By Heather A.
4 out of 5 stars ★★★★☆
In her debut collection of short fiction, Due takes us to Gracetown, a small Florida town that has both literal and figurative ghost; into future scenarios that seem all too real; and provides empathetic portraits of those whose lives are touched by Otherness. Featuring an award-winning novella and fifteen stories—one of which has never been published before—Ghost Summer: Stories is sure to both haunt and delight.
I first saw Tananarive Due as the host of the Hugo Awards this past summer. She was fun and energetic, though I didn’t know her writing history, or anything about her, to be honest. During my research, I was pleasantly surprised to find out that she had a collection of short stories that was recently published. As a person who likes short fiction, and who is becoming more and more interested in finding good horror stories, this was a perfect match for my tastes.
How many times have I thought the worst–apocalypse is near, an epidemic reaches New York, the creepy scratching outside my window is a ghost instead of a tree branch… and Due brings those worst thoughts to life in her stories. In the section on “Carriers” there was a massive outbreak of a deadly disease and we follow the story of Nayima as she grows older and makes difficult decisions with what has happened.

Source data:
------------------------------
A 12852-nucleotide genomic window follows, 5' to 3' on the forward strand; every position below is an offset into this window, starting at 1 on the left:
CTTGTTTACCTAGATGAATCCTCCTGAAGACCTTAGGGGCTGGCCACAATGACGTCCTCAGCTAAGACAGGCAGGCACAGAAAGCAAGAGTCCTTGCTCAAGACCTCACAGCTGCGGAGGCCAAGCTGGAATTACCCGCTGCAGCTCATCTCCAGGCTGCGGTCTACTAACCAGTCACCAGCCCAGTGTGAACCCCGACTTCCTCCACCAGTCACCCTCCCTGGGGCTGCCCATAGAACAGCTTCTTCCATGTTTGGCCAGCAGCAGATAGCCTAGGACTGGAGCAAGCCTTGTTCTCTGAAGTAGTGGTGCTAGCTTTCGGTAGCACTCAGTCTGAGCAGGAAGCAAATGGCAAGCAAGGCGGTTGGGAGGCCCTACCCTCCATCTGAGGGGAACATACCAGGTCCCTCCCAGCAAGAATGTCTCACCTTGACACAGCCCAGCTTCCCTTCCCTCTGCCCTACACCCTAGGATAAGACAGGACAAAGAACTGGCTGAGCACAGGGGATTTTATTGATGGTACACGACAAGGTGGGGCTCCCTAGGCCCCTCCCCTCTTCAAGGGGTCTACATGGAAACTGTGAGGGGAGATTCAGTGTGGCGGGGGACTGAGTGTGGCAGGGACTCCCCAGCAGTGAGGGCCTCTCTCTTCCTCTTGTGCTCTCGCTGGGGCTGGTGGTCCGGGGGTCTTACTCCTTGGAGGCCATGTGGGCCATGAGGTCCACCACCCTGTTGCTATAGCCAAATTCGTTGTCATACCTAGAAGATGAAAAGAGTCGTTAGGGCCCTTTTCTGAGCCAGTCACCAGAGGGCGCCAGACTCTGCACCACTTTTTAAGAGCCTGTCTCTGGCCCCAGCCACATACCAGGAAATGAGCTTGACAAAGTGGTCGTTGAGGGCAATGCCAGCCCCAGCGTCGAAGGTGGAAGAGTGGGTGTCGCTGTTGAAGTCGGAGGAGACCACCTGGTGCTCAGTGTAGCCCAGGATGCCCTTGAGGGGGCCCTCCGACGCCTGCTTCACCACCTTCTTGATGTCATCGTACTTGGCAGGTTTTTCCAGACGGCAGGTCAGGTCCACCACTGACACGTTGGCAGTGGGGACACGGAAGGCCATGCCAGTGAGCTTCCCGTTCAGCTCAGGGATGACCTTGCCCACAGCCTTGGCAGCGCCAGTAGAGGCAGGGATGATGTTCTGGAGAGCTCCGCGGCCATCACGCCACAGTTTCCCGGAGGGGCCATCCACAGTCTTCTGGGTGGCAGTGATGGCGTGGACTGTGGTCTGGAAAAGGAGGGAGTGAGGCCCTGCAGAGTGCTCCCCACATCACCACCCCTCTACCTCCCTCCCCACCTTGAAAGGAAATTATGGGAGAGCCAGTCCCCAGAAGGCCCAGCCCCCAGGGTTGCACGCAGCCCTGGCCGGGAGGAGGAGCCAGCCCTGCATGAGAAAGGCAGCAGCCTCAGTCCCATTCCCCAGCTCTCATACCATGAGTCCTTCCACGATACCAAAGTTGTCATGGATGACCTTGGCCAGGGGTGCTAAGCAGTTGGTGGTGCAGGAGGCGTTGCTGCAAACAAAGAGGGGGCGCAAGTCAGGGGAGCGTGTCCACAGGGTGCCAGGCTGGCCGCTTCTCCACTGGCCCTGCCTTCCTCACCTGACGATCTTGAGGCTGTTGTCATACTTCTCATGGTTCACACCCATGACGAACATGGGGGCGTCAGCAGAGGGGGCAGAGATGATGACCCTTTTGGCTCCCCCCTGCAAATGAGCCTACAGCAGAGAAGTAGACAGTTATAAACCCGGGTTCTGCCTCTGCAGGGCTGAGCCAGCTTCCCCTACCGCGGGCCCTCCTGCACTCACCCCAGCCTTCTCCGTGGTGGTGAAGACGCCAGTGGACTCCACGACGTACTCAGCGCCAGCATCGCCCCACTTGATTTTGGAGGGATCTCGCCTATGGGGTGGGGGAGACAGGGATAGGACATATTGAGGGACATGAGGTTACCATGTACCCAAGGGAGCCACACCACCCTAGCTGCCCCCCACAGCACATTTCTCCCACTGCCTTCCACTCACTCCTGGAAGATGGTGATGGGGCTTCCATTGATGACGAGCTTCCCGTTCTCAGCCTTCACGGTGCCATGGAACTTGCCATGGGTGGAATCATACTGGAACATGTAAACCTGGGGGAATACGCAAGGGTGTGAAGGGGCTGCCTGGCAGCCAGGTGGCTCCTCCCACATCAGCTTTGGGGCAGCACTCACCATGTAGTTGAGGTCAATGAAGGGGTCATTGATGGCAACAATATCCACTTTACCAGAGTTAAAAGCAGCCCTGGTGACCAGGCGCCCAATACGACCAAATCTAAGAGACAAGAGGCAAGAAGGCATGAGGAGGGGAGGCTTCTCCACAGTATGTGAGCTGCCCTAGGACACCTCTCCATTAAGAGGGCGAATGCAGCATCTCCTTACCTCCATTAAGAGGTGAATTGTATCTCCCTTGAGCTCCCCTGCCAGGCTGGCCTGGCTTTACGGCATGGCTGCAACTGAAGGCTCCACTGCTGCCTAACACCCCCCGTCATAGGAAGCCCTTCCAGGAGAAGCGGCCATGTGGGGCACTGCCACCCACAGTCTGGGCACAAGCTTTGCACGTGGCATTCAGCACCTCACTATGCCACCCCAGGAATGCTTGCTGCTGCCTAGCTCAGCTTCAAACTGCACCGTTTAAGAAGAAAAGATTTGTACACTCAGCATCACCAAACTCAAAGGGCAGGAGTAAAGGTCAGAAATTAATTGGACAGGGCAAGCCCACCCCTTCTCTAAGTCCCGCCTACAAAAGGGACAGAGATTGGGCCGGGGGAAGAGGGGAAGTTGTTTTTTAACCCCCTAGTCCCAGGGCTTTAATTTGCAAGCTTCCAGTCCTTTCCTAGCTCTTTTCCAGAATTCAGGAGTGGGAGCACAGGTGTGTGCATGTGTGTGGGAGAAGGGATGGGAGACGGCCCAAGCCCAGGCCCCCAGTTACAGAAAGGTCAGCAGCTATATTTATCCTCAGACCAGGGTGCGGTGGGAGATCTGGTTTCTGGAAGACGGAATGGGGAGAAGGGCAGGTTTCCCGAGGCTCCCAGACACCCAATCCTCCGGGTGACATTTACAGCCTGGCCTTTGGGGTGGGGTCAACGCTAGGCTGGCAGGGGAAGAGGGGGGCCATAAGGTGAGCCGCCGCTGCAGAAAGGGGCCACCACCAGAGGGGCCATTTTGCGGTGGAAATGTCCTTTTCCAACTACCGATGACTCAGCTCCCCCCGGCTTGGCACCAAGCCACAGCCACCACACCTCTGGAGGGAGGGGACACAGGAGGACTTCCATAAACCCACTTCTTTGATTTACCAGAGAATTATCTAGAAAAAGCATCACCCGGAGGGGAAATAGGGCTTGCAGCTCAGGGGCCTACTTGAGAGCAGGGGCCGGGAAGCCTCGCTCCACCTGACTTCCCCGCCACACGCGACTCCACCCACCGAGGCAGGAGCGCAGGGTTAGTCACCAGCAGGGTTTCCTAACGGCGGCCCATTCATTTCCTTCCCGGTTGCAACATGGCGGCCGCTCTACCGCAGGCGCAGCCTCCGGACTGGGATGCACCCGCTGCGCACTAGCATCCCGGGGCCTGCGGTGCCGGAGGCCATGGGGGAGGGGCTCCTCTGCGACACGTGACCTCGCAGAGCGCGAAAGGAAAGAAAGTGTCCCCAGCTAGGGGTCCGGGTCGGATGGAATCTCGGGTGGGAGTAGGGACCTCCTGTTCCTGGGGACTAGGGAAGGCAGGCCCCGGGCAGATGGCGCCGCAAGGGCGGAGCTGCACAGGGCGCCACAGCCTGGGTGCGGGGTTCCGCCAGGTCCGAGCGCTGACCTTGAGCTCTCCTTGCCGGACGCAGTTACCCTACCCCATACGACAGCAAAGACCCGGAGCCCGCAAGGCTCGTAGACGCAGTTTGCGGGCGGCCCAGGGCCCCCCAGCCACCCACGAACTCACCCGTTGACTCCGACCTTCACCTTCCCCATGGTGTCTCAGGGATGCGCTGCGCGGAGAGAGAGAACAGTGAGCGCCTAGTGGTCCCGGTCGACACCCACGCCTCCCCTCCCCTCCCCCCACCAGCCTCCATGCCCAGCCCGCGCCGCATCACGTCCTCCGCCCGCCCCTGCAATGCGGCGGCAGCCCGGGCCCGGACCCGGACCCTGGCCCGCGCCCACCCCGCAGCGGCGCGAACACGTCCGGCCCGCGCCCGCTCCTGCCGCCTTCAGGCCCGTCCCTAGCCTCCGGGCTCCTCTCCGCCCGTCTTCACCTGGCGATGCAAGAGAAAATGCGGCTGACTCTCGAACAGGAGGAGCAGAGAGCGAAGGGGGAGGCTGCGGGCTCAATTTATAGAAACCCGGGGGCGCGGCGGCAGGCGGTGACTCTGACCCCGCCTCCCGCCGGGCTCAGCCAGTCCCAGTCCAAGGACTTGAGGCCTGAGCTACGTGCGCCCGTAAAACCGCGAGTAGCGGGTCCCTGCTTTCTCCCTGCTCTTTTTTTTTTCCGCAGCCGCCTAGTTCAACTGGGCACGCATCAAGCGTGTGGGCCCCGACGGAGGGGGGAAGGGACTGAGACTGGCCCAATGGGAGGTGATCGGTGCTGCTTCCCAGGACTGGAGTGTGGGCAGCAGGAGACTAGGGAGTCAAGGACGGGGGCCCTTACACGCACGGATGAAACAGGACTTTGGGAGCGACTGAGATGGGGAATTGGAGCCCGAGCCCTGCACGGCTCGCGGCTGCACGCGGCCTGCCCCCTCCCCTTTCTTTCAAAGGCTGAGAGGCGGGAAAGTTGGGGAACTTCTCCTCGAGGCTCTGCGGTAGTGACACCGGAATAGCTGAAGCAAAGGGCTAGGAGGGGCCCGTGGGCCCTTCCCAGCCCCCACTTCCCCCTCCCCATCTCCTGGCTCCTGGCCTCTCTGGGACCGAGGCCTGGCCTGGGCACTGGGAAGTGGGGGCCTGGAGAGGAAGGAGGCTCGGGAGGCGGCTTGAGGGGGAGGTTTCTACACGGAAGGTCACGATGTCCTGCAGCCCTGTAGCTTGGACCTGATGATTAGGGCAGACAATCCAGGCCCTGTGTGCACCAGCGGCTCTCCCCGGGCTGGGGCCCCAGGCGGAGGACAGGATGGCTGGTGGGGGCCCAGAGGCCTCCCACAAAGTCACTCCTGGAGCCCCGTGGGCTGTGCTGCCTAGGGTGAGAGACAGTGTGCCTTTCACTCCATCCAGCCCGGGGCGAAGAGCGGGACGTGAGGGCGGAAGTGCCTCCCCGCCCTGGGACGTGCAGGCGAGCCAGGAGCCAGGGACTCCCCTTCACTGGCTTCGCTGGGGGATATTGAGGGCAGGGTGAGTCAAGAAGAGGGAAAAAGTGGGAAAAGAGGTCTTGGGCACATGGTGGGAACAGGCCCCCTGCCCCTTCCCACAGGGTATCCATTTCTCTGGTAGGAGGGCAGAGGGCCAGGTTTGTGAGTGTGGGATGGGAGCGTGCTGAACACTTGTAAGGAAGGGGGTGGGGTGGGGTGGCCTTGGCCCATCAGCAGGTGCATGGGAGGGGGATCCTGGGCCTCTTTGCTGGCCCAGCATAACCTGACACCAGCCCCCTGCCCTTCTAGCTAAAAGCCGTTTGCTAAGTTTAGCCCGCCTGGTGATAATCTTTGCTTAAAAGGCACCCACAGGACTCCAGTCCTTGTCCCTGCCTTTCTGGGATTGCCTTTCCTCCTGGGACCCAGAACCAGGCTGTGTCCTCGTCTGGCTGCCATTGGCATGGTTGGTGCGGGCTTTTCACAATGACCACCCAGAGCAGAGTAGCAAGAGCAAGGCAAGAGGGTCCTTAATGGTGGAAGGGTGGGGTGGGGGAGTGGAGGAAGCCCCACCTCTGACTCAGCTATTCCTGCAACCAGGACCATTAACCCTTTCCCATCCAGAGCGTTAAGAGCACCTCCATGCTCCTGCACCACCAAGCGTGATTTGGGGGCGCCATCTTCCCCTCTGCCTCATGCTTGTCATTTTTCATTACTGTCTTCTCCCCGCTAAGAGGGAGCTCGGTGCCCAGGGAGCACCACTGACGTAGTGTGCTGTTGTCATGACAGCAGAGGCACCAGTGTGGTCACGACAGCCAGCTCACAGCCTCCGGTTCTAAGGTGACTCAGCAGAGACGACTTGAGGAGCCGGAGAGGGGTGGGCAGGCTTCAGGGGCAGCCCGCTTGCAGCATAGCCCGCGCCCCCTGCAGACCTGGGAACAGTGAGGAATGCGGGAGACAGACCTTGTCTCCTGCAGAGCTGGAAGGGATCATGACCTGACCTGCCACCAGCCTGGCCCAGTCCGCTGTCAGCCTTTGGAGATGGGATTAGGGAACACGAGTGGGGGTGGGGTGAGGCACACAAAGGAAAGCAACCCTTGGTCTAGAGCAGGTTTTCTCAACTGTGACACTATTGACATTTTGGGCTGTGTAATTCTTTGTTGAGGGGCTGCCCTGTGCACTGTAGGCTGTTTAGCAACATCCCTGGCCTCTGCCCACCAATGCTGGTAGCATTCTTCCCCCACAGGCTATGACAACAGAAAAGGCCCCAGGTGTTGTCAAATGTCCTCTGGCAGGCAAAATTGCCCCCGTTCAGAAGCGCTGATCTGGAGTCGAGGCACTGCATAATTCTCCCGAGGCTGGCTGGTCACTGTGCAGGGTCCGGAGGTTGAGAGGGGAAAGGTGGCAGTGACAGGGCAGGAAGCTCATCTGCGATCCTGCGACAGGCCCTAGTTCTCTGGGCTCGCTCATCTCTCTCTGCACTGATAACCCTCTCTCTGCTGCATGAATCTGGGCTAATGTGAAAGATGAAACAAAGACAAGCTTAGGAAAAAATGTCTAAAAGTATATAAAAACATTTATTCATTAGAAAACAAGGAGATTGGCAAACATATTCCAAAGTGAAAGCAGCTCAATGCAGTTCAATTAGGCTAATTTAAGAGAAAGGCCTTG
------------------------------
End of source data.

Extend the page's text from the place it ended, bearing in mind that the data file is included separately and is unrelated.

In the section on “Gracetown,” Due creates a town that on the surface is normal, but superstitious. It turns out that those superstitions, like don’t swim in the lake, or seeing ghosts until you’re 12 years old, are not so made up after all. I found the Gracetown stories to be the most compelling of the collection, especially the novella “Ghost Summer,” in which a young boy begins hearing voices and a dog barking at night and comes to find out they are the ghosts of three young brothers who were being chased by a white landowners dog and get trapped in a well. It’s tragic, sad, and terrifying all wrapped into one.
Another story I found interesting was “Free Jim’s Mine” where a young couple in the 1800s, a black woman and a Native American man, seek refuge at her uncle’s mine for a night, but something haunts them and threatens their safety. It was super creepy (I love/hate sensory deprivation scenarios), and the twist at the end was clever.
Overall, this collection had everything I could have wanted–covering every type of sci-fi, fantasy, and horror sub-genre there is and still bringing a cohesive atmosphere and theme throughout. I was pleasantly surprised and I am now going to read some of the author’s other works.